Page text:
Derrick Rose Return: Lack of Confidence Sole Culprit in D-Rose's Playoff Absence

Ethan GrantAnalyst IMay 11, 2013

Apr 25, 2013; Chicago, IL, USA; Chicago Bulls point guard Derrick Rose (1) warms up prior to game three of the first round of the 2013 NBA playoffs against the Brooklyn Nets at the United Center. Mandatory Credit: Dennis Wierzbicki-USA TODAY Sports
Dennis Wierzbicki-USA TODAY Spor

We've had to listen to the Derrick Rose return line since mid-March. 

After being medically cleared to play toward the end of the 2012-13 NBA season, the Chicago Bulls' point guard, most recognizable star and former league MVP has worn nothing other than a suit to games this season, sitting on the bench while his teammates grind it out in every game. 

At this point, lack of confidence is the only feasible reason why Rose has avoided suiting up so far this year. 

Consider all the facts:

  • Rose was medically cleared to play back in March (h/t ESPN), where he infamously stated that he wanted to be 110 percent before returning to the lineup. 
  • The Bulls have been dropping like flies this season, with Joakim Noah, Taj Gibson, Kirk Hinrich and Luol Deng all missing time down the stretch of the regular and postseason. Hinrich and Deng haven't played yet against the Miami Heat. 
  • Rose continues to practice with, against and for the Bulls, and media personalities everywhere (including Heat writer Ira Winderman) don't understand what the show is about pre-game when Rose does drills and looks like he's prepared to start the game. 
  • The "brain trust" of those looking out for Rose's best interests include his brother Reggie and mentor B.J. Armstrong, a man who was passed over for the Bulls GM job in favor of John Paxson (great article about connecting the dots with Rose by Paul Ladewski at Sheridan Hoops). 
  • Chicago management has been back-and-forth on a Rose return this year, refusing to close the door (likely because he's physically ready) but maintaining a firm stance of negativity toward a return to save face with the fans. 

Rose just doesn't feel comfortable returning to the court—end of story. 

It's an ironic thing to say when you look at how productive he's been over the short time he's been in the NBA. Averaging 21.0 points, 6.8 assists and 3.8 assists in his NBA career, Rose has an MVP trophy and the label of Chicago's best player just four years (now five) out of college. 

Let's flash back to April of 2012. 

Rose is trying to help the Bulls overcome the Philadelphia 76ers in Game 1 of the opening round Eastern Conference series. He drives to the hoop, falls awkwardly on his knee and the rest is history—a torn ACL and a 9-12 month recovery window. 

Then came the Adidas ads. While Rose was working toward making it back to Chicago's starting lineup before the end of the 2012-13 regular season, his marketing campaign was keeping fans captivated with the idea of Rose coming back just in time to help Chicago push for the NBA finals.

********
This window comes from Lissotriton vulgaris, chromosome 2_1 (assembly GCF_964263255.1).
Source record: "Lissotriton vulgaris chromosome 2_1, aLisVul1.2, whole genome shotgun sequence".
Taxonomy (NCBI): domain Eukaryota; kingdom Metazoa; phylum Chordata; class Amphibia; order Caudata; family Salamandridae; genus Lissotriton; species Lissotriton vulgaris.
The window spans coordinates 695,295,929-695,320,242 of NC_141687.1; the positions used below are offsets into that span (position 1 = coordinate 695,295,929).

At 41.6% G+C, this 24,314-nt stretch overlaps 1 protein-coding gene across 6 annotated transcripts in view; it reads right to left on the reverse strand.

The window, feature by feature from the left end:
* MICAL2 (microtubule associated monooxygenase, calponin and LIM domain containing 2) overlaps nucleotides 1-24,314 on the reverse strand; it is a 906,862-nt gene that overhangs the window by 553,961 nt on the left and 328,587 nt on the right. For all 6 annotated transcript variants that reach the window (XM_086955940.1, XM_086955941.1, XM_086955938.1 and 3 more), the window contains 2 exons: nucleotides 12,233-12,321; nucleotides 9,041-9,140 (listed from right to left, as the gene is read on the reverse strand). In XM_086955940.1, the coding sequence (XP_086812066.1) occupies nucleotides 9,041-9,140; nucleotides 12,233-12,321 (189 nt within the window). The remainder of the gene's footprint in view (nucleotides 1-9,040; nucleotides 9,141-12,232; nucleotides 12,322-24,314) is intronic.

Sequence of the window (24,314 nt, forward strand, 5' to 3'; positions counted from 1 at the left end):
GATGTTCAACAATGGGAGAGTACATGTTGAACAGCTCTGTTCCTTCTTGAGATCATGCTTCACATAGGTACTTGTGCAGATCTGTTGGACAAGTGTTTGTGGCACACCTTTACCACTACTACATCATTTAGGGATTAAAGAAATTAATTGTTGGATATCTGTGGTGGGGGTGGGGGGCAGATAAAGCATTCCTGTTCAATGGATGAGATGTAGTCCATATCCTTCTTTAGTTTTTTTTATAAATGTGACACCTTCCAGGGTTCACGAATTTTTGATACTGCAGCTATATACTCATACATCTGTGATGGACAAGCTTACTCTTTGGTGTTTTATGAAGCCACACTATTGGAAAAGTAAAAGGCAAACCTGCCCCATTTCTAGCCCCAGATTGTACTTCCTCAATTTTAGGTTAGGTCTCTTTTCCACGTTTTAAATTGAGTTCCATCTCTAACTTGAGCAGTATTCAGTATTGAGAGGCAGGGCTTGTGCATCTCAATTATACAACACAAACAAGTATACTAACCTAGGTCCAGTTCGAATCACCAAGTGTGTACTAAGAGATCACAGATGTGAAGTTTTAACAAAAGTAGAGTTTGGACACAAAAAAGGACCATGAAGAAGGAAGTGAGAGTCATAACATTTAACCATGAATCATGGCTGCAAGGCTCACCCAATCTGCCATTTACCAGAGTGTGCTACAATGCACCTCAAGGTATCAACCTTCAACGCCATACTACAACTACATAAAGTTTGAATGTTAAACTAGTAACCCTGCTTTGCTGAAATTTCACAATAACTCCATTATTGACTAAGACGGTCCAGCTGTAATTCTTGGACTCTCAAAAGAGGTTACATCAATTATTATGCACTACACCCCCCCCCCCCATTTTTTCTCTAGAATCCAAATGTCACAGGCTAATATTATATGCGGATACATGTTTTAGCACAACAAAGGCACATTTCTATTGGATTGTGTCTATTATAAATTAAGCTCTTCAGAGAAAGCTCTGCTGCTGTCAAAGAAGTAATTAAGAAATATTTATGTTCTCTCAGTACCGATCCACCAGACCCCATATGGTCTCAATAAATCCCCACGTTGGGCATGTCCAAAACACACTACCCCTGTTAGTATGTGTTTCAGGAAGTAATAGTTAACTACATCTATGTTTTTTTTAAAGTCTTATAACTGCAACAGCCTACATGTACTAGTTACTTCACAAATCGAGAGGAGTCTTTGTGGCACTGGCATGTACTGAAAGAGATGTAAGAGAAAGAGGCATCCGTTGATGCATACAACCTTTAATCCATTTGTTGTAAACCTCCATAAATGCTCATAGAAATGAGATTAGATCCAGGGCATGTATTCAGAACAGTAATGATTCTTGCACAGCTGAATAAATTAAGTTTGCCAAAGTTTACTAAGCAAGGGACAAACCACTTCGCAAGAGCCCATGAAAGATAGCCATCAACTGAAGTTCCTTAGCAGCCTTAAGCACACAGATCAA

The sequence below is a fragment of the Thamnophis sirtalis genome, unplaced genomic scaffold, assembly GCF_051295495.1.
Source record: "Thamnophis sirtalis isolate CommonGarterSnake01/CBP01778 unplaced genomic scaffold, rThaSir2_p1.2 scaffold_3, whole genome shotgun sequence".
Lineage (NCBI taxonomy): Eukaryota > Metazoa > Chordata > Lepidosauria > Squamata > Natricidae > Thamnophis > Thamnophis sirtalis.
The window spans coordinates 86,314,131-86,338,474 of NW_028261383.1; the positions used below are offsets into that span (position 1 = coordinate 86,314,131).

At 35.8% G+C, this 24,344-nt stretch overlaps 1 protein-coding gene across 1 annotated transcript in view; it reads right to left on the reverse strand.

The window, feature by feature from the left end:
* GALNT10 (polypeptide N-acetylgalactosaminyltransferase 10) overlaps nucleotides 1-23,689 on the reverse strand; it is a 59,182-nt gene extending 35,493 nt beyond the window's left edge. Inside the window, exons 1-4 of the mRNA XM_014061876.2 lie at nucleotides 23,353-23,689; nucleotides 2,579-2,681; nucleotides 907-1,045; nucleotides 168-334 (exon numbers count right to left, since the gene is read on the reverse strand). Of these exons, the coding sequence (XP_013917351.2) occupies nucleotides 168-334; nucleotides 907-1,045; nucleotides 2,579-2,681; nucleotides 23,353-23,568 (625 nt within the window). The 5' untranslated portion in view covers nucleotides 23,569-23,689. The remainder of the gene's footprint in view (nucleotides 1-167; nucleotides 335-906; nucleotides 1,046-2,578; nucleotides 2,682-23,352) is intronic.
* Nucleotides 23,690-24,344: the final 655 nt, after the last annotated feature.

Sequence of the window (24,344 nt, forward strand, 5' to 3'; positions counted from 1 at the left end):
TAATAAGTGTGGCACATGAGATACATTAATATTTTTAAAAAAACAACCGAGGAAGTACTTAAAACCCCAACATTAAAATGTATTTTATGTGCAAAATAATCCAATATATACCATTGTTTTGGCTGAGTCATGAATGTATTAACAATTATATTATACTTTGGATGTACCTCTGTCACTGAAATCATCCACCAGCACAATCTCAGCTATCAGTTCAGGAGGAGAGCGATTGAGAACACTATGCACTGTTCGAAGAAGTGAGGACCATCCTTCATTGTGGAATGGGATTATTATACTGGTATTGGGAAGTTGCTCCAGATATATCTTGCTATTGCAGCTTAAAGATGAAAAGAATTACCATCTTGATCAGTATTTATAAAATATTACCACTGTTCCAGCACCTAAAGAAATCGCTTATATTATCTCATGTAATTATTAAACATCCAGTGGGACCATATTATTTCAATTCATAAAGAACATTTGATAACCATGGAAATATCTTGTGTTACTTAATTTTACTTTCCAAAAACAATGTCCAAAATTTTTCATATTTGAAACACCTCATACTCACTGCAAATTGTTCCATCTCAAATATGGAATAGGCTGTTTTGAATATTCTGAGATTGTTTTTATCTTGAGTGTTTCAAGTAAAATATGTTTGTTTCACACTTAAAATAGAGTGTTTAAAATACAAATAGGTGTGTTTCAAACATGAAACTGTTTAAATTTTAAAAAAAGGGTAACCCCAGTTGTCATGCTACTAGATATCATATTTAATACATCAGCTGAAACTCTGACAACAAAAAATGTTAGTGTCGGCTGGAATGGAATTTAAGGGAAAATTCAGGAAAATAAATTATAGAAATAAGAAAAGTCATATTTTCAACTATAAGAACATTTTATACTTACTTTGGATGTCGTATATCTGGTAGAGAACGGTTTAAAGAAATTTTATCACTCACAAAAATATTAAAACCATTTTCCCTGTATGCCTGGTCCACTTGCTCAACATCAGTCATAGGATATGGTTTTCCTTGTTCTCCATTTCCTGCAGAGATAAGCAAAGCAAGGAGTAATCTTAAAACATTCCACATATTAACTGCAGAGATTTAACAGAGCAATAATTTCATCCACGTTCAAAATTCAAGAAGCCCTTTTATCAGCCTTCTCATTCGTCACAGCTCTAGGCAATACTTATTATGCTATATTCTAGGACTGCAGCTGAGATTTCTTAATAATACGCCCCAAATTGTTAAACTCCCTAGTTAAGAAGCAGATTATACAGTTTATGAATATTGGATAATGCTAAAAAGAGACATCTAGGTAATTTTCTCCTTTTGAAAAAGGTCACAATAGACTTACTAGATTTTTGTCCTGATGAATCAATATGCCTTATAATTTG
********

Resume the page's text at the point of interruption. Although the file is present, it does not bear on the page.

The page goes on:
All the pieces added up to Rose doing just that, yet he never registered a minute before the postseason. 

At that point, it probably would have been foolish to consider Rose probable for the postseason. 

Injuries to key contributors, Nate Robinson throwing up on the bench and Chicago falling behind 1-2 in its series against the Heat have all given way to the possibility of a Rose return in Game 4, but at this point, those expectations are as hollow as they were before the playoffs started. 

Now, all signs point to Rose's lack of confidence being the main culprit in keeping him dolled up on the bench instead of sweating it out in a war with Miami on the court. 

As pointed out by Michael Rosenberg for Sports Illustrated, there's more than one factor at play in the Rose saga. If the digression between the franchise and the star wasn't enough, the expectations from the city itself are likely enough to heap pressure on Rose right now—on the bench, no less. 

Like Kurt Helin of Pro Basketball Talk puts it, why would Rose want to come back to be hounded by LeBron James?

Heck, even swimmer Ryan Lochte feels comfortable issuing a public show of faith for Rose's confidence, searching him out on Twitter:

In addition to that kind of challenge not going well the last time it was issued by Miami (see East finals, 2011), Rose hasn't stepped foot on the court in a meaningful game since going down at the United Center against the 76ers. 

A tall task for any player, it's particularly damning for Rose because of the magnitude of the series the Bulls are facing, the team in question (Miami) and the fact that you can't just go from suit-wearer to starter and not skip a beat. 

Throw in zero—yes, zero—confidence, and this decision is clearer than any explanation we've been given as to why a healthy Derrick Rose is comfortable enough to leave his sneakers in the locker room each night and let his teammates battle Miami alone. 

Rose isn't coming back this season. It's unclear if he's going to lose fans, respect or some of his moxie from deciding to go this route, but when he does lace it up, it will be clear that Rose was pulling the wool over our eyes as to his true motivation for a potential return. 

It was 110 percent confidence he wanted all along, and he doesn't have it yet. 


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